Back in college, my roommates and I entertained ourselves by getting stoned and watching Bowling for Dollars on TV. (Yes, we didn’t have girlfriends.)
Bowling for Dollars was broadcast from a bowling alley in St. Louis. The host was a game show host wannabe. He had all the qualifications—the immaculate coiffure, the gleaming smile, the demeanor of a glad-handing car salesman.
The contestants were local Joes and Janes. Bowl a strike and win $50. Etc.
There once was a crippled contestant. She walked with two metal crutches. She said she had cerebral palsy and was a member of the Handicapped Bowling League. The host told her she was courageous and inspirational and all that stuff. Then came her turn to bowl. She dropped one crutch and picked up a bowling ball.
My roommates and I knew exactly what was coming next. It was a sure thing. You could bet the house on it.
“Gutter balls!” we said.
The crippled girl flung the ball, flat-footed. Gutter ball left. Gutter ball right. But the audience applauded anyway. The host hugged her and said she was still courageous and inspirational and all that stuff. That was a sure thing, too.
And then recently I’m watching a segment from a British TV show that was spreading like a wildfire on the internet. It's one of those singing competitions and there was a contestant who had no hands. The host told him he was courageous and inspirational and all that stuff. The cripple sang the song Imagine and he nailed it. He held the mic with his two stubs and crooned like Crosby. The audience applauded wildly. Many were in tears.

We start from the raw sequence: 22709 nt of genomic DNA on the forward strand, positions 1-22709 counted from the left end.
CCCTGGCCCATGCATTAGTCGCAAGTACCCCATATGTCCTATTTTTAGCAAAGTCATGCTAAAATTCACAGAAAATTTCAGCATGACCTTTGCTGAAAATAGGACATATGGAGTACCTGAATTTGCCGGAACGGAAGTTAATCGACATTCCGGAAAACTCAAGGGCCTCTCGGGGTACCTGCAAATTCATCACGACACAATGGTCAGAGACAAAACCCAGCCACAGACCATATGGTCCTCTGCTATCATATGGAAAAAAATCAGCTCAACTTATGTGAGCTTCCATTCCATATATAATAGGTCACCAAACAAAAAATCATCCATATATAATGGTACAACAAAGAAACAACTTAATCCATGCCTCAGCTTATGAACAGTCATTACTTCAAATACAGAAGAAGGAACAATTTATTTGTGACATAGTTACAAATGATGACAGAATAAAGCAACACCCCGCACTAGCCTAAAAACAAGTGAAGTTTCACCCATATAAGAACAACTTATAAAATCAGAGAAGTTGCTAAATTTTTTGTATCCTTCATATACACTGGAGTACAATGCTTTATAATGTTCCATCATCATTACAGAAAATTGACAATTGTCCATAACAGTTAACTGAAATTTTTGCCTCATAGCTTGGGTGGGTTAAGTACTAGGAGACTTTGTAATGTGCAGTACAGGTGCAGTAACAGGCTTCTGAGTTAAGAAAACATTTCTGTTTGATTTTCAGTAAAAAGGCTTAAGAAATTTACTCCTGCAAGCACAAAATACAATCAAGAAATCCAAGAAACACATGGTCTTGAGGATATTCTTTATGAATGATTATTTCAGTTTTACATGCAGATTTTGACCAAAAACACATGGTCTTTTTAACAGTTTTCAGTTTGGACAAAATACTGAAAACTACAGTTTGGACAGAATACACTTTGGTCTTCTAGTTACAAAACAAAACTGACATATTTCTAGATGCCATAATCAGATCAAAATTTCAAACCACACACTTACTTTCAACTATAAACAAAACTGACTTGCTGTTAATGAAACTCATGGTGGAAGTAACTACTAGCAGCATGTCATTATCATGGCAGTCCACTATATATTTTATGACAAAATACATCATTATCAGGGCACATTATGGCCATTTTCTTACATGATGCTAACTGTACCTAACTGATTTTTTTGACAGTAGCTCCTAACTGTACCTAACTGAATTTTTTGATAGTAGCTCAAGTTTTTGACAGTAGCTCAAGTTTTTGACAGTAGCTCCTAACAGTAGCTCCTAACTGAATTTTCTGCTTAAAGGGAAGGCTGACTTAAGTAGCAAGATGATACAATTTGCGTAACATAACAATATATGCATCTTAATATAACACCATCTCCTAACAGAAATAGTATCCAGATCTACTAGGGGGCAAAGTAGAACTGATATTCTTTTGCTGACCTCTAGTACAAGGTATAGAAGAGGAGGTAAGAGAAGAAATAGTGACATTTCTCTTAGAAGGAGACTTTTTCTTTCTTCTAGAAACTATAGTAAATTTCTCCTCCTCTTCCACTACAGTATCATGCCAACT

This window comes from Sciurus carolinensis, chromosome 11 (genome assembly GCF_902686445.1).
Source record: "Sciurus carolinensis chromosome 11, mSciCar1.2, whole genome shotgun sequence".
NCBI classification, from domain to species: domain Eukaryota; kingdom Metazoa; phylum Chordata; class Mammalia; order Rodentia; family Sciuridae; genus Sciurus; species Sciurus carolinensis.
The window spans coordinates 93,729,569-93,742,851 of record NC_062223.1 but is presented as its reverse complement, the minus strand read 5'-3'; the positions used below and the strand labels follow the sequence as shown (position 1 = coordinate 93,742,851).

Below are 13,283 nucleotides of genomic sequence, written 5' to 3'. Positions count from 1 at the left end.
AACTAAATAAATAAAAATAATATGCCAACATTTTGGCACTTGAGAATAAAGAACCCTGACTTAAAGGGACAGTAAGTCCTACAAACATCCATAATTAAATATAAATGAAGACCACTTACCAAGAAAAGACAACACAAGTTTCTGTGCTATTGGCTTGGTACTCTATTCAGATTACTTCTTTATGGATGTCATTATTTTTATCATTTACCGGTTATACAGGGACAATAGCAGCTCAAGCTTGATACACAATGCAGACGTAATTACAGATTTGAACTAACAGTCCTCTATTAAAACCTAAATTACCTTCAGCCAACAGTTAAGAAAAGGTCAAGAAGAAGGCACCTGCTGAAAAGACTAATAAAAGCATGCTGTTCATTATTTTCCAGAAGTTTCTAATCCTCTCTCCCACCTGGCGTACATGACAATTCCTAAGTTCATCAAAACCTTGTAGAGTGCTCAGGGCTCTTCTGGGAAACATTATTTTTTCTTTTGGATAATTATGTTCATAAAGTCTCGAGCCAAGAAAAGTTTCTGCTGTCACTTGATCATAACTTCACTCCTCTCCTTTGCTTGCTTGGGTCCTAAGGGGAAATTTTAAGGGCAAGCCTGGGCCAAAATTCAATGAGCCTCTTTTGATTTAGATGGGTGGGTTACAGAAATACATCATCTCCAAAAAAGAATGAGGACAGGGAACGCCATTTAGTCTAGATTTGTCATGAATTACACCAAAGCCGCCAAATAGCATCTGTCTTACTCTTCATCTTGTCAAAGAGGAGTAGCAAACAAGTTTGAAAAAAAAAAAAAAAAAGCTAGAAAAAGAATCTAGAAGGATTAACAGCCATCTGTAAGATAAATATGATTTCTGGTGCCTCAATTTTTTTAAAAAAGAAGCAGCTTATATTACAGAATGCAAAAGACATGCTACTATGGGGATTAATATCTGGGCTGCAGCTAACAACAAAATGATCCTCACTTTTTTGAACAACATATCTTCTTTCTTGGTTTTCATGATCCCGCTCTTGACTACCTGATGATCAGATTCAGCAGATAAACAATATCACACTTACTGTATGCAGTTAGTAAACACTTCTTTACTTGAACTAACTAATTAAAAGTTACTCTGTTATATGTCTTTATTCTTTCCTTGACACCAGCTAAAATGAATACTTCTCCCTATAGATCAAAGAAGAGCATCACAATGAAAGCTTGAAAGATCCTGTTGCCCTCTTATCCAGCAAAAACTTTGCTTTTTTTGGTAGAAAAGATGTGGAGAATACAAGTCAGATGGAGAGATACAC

And then the celebrity judges each had to decide whether this cripple would advance to the next round. I knew exactly what was coming next. It was a sure thing. I could bet the house on it.
Each judge said absolutely, positively, unequivocally yes! No shit! What celebrity would risk ruining their career by shooting down a no-handed singer who had triumphed against all odds?
But I was disappointed. I wish the crippled contestant hadn’t let the judges and audience off the hook so easy. Instead of singing so pretty, I wish he had wailed like a moose getting an enema. I bet the judges all would’ve given him thumbs up anyway, just because they felt sorry for him for not having hands and all. It would’ve been fascinating to see how many rounds this cripple would have advanced before some judge would have the balls to put a stop to it or the audience started throwing tomatoes.
I’d tune in every week to see that.
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